A look at where to shoot a squirrel. We’ll cover the basics for shotgun, rifle, air rifle and even bow hunters.
Although squirrels aren’t the most majestic creatures you can hunt, they are one of the most exciting. Despite their small size, squirrels are worthy adversaries. Knowing where to shoot a squirrel without ruining the value of the meat can be tough because of their small size.
Sneaking within shooting range is no easy task. However, if you find the right area, you’ll have plenty of shot opportunities, even if you’re only hunting through the afternoon.
Even though squirrel hunting can be fast-paced and fun, missing a few of those bushy-tailed beasts can quickly suck the joy out of the experience. Even worse than out-right missing, is hitting one of those wily critters and having it run off injured.
A squirrel makes a pretty small target, so when it comes to marksmanship, you’ll need to bring your A game. If you aren’t sure where to place those crosshairs, we’re here to help. In this article, we cover exactly where you need to aim, whether you’re hunting squirrels with a rifle, shotgun, bow, or air rifle.
Why Hunt Squirrels?
Chasing squirrels is one way to scratch your hunting itch, perfect your stalking skills, and practice your shooting technique in the off-season. In most states, squirrel seasons are long, bag limits are generous, and squirrels are plentiful. All of which adds to the fun.
When prepared properly, squirrel meat can even be pretty tasty. According to most squirrel connoisseurs, the meat is similar to chicken in both texture and flavor, although it is slightly darker, and definitely tougher, than the average store-bought roasting hen.
Because squirrel hunting is fun and fast-paced, it is perfect for youngsters. Since squirrels have notoriously short attention spans, if you miss a shot opportunity, another usually presents itself within a few minutes, especially if you can sit still and be patient. Sometimes, a gunshot doesn’t even faze them, especially when you’re shooting a quiet-shooting .22 or air rifle.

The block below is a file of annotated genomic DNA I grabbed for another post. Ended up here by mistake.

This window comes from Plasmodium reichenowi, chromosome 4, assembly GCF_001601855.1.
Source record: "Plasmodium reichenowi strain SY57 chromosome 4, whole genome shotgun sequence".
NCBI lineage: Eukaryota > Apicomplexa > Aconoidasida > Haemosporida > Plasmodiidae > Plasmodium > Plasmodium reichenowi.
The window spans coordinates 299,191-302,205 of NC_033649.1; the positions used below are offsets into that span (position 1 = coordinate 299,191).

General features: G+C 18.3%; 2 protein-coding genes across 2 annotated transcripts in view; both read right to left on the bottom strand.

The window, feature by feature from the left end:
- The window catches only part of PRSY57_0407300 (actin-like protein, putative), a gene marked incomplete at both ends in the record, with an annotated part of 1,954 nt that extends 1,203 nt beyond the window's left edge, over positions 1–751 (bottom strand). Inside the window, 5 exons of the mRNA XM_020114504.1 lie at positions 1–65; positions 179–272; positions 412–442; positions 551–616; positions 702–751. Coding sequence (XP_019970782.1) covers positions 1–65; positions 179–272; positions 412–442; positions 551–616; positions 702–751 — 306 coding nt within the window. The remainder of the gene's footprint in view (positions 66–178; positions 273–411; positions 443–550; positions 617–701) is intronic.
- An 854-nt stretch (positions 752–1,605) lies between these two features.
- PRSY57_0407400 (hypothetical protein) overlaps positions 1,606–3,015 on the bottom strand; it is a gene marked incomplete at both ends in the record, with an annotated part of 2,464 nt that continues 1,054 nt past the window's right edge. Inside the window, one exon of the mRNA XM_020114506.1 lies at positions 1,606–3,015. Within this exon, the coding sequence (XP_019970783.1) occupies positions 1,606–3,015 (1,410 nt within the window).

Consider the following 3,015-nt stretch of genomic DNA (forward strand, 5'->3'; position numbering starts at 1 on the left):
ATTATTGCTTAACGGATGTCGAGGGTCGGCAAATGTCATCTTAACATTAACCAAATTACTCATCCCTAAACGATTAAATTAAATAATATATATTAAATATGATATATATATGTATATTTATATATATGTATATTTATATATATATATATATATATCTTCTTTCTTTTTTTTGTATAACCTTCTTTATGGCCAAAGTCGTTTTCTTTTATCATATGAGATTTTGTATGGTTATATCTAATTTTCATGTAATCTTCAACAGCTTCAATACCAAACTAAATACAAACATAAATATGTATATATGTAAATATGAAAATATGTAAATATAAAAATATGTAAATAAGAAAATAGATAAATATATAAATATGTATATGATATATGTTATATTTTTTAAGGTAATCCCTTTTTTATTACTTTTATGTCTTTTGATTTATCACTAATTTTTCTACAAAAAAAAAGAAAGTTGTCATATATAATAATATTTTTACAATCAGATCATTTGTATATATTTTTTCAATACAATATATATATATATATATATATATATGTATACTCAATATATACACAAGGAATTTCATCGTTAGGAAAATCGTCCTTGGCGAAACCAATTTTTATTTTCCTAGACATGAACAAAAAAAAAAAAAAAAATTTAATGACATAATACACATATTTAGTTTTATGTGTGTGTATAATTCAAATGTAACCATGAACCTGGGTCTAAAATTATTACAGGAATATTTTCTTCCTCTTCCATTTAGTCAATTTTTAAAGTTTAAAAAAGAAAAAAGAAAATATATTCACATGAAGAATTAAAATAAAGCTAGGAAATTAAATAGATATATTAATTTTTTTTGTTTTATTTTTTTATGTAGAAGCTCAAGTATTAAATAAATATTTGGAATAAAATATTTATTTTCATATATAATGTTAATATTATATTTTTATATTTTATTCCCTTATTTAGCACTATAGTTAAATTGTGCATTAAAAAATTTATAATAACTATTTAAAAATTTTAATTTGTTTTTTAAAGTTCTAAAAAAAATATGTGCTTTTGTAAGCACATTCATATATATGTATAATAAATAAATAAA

Shot Placement with a Shotgun
During the early fall, squirrels most often hang out high in the forest canopy. With plenty of foliage still hanging onto those high branches, early squirrel season is the perfect time to hunt with your shotgun.
Use a full choke and load your scattergun with #5 or #6 shot. Magnum loads are an asset when trying to reach squirrels in the highest branches.
When shooting squirrels with your shotgun, place the bead just off the tip of the squirrel’s nose. This will pepper the head and neck with shot while preserving most of the meat, which is important if you plan to add squirrel to the menu. Nothing is worse than chomping into a piece of #5 shot while you’re savoring a piece of perfectly fried squirrel.
It’s a good idea to familiarize yourself with your shot spread before you hit the woods. You can experiment by shooting paper targets with different loads to see what works best. You can adjust the exact hold-off based on your shotgun’s performance and the distance to the squirrel. Ultimately, you want a nice, tight shot pattern, especially when you’re making shots out to 30 yards or beyond.
Where to Shoot a Squirrel with a Rifle
A .22 rimfire rifle is definitely the go-to squirrel gun for most hunters. A .17 caliber rimfire rifle is probably a close second. If you’re toting one of these trusty rifles into the squirrel woods, place your crosshairs (or your end sight) just behind the squirrel’s ear. This will give you a little wiggle room just in case you pull your shot.
There are plenty of squirrel hunters who prefer aiming for a squirrel’s vitals. While a shot to the vitals definitely works, a squirrel’s vital area is about the same size as his head. Since you can make a headshot with the squirrel in almost any position, aiming for the noggin is just practical. A headshot squirrel is also a heck-of-a-lot easier to dress out and leaves the meat undamaged.